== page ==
How to Build BIGGER Legs (Leg Training Mistakes)
You’re training hard in the gym, haven’t missed a leg day in months, you’re hitting your squats and deadlifts, but your legs just won’t grow…
Believe it or not there’s more to building tree trunks for legs than the simple act of squatting and deadlifting. In fact, you’ll see plenty of bodybuilders build massive legs without the assistance of either of those two exercises. Building big legs comes down to a few key variables that thankfully are no different than the standard hypertrophy principles you’d use to grow any other muscle.
Here’s 3 reasons your legs won’t grow and how to fix them!
1. You Only Run Strength Programming
“My deadlift max is 600lb, I’ve squatted 500lb for reps, I’m still scared to leave the house without my sweatpants”
You’ve probably seen this guy at your gym. They have insane numbers on their lower body lifts, but you’d never know it outside of the gym environment. What’s going on here, shouldn’t their legs be huge?
Don’t get strength progress and hypertrophy progress twisted. They are two separate training goals, with two separate stimulus requirements. A stronger muscles has the POTENTIAL to be a bigger muscle. However, one does not automatically infer the other.
If you find you’ve increased your overall lower body strength a lot but haven’t seen any noticeable mass gained to your legs, your training volume may be too low. This is common in powerlifting style programming which prioritizes absolute strength progress over gaining muscle (which is 100% okay if that’s your goal).
Volume is the key driver for your hypertrophy gains. So while yes, your 5 sets of 5 reps will net you some hypertrophy progress along the way, it’s not going to be anything close to the type of progress you could find on a bodybuilding program that could have you doing 4 to 5 sets of anywhere from 8 to 15 reps.
If having big legs is important to you consider switching to programming that prioritizes higher training volume. Still care about your strength progress and don’t want to ditch the powerlifting program? That’s fine, but you may want to look into adding some additional lower body volume into your programming.
2. Low Overall Training Frequency
“Bro I literally squat 3 times a week and I’m still walking around on toothpicks”
Your training frequency may be high for your squats and deadlifts, but how frequently are you training additional leg movements?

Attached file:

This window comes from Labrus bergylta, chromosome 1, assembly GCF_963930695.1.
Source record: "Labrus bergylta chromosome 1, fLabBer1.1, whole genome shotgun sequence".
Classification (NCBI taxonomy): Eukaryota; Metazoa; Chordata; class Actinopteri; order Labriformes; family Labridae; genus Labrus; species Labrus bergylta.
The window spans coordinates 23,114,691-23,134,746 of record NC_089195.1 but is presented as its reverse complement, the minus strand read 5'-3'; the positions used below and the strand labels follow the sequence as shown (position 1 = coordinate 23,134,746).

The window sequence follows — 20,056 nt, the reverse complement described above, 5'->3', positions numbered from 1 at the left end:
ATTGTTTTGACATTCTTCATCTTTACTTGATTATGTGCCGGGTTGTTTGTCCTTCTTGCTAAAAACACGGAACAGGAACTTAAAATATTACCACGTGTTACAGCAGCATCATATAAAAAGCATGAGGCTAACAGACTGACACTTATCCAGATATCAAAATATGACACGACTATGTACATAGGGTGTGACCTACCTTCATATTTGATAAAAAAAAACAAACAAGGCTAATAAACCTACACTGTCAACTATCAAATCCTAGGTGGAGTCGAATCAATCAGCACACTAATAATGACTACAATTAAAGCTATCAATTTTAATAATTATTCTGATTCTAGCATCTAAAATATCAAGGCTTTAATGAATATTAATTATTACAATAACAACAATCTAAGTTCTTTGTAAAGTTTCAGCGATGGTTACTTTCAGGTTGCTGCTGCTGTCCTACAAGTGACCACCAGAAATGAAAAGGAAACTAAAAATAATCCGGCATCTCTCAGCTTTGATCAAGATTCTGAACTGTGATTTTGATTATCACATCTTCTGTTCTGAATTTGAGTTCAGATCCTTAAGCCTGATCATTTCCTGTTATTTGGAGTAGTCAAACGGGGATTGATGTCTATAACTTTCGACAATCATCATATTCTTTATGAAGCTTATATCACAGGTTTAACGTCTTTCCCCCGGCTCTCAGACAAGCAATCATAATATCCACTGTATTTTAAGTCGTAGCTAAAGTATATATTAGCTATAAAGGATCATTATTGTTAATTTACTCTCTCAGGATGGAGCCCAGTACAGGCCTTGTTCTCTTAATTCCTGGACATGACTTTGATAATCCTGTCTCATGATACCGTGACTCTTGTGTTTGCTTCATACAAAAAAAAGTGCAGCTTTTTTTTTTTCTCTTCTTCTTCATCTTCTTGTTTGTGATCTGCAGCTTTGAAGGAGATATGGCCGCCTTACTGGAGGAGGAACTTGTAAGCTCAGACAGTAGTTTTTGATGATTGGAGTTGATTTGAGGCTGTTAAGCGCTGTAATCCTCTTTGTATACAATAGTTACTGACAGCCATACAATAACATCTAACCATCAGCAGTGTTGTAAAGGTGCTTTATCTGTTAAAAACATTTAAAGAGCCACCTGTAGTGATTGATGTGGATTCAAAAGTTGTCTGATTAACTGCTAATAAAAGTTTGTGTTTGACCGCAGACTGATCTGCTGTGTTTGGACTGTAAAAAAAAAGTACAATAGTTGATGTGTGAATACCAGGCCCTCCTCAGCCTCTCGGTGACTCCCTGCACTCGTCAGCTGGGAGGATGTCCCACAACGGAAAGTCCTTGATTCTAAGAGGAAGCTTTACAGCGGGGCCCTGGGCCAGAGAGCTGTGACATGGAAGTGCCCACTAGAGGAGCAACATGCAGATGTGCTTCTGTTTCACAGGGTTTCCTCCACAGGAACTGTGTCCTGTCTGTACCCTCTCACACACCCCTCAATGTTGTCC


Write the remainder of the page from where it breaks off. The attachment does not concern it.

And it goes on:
A lot of gym bros will hit their squats and call it a day…then proceed to crush three…four…maybe more…different upper body exercises. Balance. They also proceed to have the audacity to question why their upper body is yoked while they are embarrassed to show their legs…
Treat your legs like you would your upper body lifts. Nobody has a problem fitting in extra sets of curls or bench press, but mention 1 Bulgarian split squat and all of the sudden it’s “Oh I’m late for work“, “I have to be home or the wife will kill me, “Yeah yeah I would but I gotta go sweep the uh…roof…”
You might have your squats and deads on lock but if you are upset with your overall leg progress it’s good to take a look at what additional lower body accessory movements you are doing during the week, how frequently you do them, and how much total leg volume you are accruing as a whole.
3. Focusing too Much on Absolute Load
Believe it or not, load is not the end all be all of growing a muscle. Yes, you want to progressively overload weight overtime to induce hypertrophy just like you would with strength training, however, load is not your most important training variable.
Focus first on increasing your overall training volume like we talked about above, then focus on how you are actually lifting this weight, THEN focus on increasing weight on the bar.
Bodybuilder’s will focus on two things specifically while lifting. First, moving the muscle through a full range of motion. Second, controlling that muscle through a full range of motion. Both of these technique changes serve the same goal, maximizing hypertrophy potential for the muscle being trained.
Cutting ROM and moving explosively through a movement is a useful strategy for maximizing how much weight you can lift in a competition setting, but it is generally speaking frowned upon when it comes to bodybuilding.
The goal here is to increase overall time under tension (the amount of time a muscle is held under tension/strain). Time under tension being it’s own training variable that could increase hypertrophy.
If you’ve always been the type of lifter who has maximized their technique for competition and lifting as much weight as possible, it might be worth it to switch to some controlled full ROM variations for a time to see if it helps those legs of yours that “just won’t grow”.